Beware These 6 Pitfalls Of Cloud Assessments

Raju Chekuri (pictured) is president and CEO at NetEnrich, an IT services provider based in San Jose, Calif.

Any cloud migration project begins with an assessment of the current state of an organization's technology environment, plus goals and requirements. But a cloud migration is less a project than it is a transformation of running IT. This makes doing a proper and well-planned assessment even more important if your customer is planning a partial or complete migration.

Yet no two assessments are exactly alike. This is a specialized effort, which most IT departments aren’t prepared to do on their own.

I like to think of assessments as the start of a journey, delivering a roadmap for milestones, costs and ROI. So, don’t be fooled by experts who will tell you that an assessment is the same thing as capacity planning.

There’s much more to preparing for a bulletproof cloud environment than mapping your on-premises environment to cloud infrastructure. You have to understand the differences between the two environments, and plan accordingly.

A glaring difference between on-premises infrastructure and running in the cloud is latency. Applications hosted in the cloud will require sufficient bandwidth and compute resources to make up for the longer distance the data must travel to get to employees, as well as the effect of shared resources. Of course, cloud platforms also will vary.

Here are six common pitfalls IT organizations encounter in assessments, leading to performance issues and cost overruns.

1. Lack of existing performance data. It’s challenging to design a new environment without benchmarks. You may think that whatever infrastructure that has been deployed internally will translate seamlessly to the cloud. That’s not usually the case.

To avoid under-provisioning or over-provisioning the new cloud environment, gather adequate performance metrics over a few weeks rather than just a few hours. That will allow you to understand user patterns and system requirements under different conditions and scenarios.

2. Not enough bandwidth. Your client must have the right pipes to run in the cloud. To determine its needs, first analyze how much network bandwidth applications use or plan to use.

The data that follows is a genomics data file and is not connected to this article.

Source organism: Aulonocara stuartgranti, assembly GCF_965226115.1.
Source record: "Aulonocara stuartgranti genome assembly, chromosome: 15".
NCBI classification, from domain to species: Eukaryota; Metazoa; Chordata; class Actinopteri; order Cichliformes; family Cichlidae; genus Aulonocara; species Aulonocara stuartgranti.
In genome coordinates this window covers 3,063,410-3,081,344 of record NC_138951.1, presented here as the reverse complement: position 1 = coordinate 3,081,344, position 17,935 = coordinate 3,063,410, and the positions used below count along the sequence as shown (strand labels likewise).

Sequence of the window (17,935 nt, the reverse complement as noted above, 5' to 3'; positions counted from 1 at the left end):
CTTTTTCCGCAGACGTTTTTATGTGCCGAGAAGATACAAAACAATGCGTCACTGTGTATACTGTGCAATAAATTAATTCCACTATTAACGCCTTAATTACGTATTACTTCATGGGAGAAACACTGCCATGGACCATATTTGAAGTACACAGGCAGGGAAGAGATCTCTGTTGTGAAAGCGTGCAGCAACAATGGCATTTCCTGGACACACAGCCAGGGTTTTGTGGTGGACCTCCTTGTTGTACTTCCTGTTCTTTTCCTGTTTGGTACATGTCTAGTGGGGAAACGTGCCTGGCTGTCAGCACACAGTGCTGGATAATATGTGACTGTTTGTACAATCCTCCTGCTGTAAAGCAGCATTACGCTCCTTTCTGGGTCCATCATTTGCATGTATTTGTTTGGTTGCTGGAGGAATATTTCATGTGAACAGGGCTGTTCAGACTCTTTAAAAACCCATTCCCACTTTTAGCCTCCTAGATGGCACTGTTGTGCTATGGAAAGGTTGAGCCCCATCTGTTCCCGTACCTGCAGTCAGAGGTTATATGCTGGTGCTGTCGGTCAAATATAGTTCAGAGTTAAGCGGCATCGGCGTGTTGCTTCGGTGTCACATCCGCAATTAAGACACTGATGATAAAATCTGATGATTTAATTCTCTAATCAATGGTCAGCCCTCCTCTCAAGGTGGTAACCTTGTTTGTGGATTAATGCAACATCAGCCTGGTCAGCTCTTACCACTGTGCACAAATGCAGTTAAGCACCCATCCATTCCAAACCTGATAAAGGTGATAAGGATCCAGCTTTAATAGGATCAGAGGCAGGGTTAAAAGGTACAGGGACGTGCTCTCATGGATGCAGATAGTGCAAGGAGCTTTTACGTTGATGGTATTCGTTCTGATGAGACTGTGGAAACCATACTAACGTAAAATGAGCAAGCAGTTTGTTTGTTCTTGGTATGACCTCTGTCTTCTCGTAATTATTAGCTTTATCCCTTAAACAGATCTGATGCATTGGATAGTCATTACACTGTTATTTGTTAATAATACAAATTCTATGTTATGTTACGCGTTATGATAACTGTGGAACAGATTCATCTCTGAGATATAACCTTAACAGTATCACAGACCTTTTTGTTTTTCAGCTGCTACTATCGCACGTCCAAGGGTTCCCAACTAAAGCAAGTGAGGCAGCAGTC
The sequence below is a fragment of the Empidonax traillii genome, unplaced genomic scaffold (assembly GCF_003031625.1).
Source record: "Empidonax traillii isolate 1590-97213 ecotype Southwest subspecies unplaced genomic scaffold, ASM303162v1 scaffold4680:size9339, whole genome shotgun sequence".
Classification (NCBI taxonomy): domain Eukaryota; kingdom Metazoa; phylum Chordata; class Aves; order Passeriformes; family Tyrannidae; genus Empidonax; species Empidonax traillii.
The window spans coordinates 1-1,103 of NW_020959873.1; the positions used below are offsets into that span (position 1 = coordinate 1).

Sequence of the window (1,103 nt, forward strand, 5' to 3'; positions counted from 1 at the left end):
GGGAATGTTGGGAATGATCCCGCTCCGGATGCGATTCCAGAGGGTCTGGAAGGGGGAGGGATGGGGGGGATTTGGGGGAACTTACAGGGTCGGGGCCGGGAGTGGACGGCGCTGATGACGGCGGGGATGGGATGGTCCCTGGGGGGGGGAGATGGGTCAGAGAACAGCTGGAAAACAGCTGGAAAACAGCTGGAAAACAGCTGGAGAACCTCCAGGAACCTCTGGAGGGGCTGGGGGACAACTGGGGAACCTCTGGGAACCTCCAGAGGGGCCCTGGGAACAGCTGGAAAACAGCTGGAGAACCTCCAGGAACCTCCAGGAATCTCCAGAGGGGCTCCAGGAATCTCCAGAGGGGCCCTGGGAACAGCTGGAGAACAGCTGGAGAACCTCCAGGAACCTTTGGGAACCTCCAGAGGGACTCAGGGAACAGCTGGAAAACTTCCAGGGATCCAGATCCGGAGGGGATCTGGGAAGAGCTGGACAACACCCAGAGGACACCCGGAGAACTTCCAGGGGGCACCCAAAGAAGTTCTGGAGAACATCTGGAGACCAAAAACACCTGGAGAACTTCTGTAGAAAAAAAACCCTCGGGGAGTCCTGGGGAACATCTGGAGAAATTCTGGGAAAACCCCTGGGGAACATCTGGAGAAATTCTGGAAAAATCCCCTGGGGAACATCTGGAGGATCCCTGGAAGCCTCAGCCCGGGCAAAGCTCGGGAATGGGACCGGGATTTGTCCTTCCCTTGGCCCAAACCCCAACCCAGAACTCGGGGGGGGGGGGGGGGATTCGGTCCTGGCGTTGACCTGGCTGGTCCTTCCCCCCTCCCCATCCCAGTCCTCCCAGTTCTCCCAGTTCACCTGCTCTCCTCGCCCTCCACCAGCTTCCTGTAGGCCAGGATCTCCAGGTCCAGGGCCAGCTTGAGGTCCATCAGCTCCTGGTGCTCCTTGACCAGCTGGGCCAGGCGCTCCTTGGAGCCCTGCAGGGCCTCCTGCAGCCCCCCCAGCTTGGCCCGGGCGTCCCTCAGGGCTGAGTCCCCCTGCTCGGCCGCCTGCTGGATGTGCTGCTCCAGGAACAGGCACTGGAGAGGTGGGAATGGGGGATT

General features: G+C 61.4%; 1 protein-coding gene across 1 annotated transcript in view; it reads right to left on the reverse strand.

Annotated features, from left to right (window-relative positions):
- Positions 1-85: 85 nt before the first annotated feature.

Next, consider the architecture. If, for instance, your client will have a hybrid environment straddling your on-premise and public cloud environments, you might want to consider a dedicated line through a service.

3. Lack of planning for cloud storage. Transitioning from on-premise to cloud storage comes with many options. Public cloud options include block storage (ideal for high-performance applications), file storage and NAS, as well as object and tape storage.

The latter two choices are best for archiving. Another decision your client must make is whether the systems require local or global redundancy. The latter is more resilient for high uptime needs of critical systems, but also more expensive.

4. Overlooking app dependencies. Applications rarely run in isolation. They connect to databases and other applications, which may run on different servers and the VMs. If you fail to consider those dependencies and move an application to the cloud without its “partners,” the application won’t work well, if at all.

Therefore, move applications and their dependent systems together. Dependency mapping is no small feat; it takes time and a certain amount of expertise. So, be willing and able to perform this extremely important task. You can use automated tools to do it cost effectively.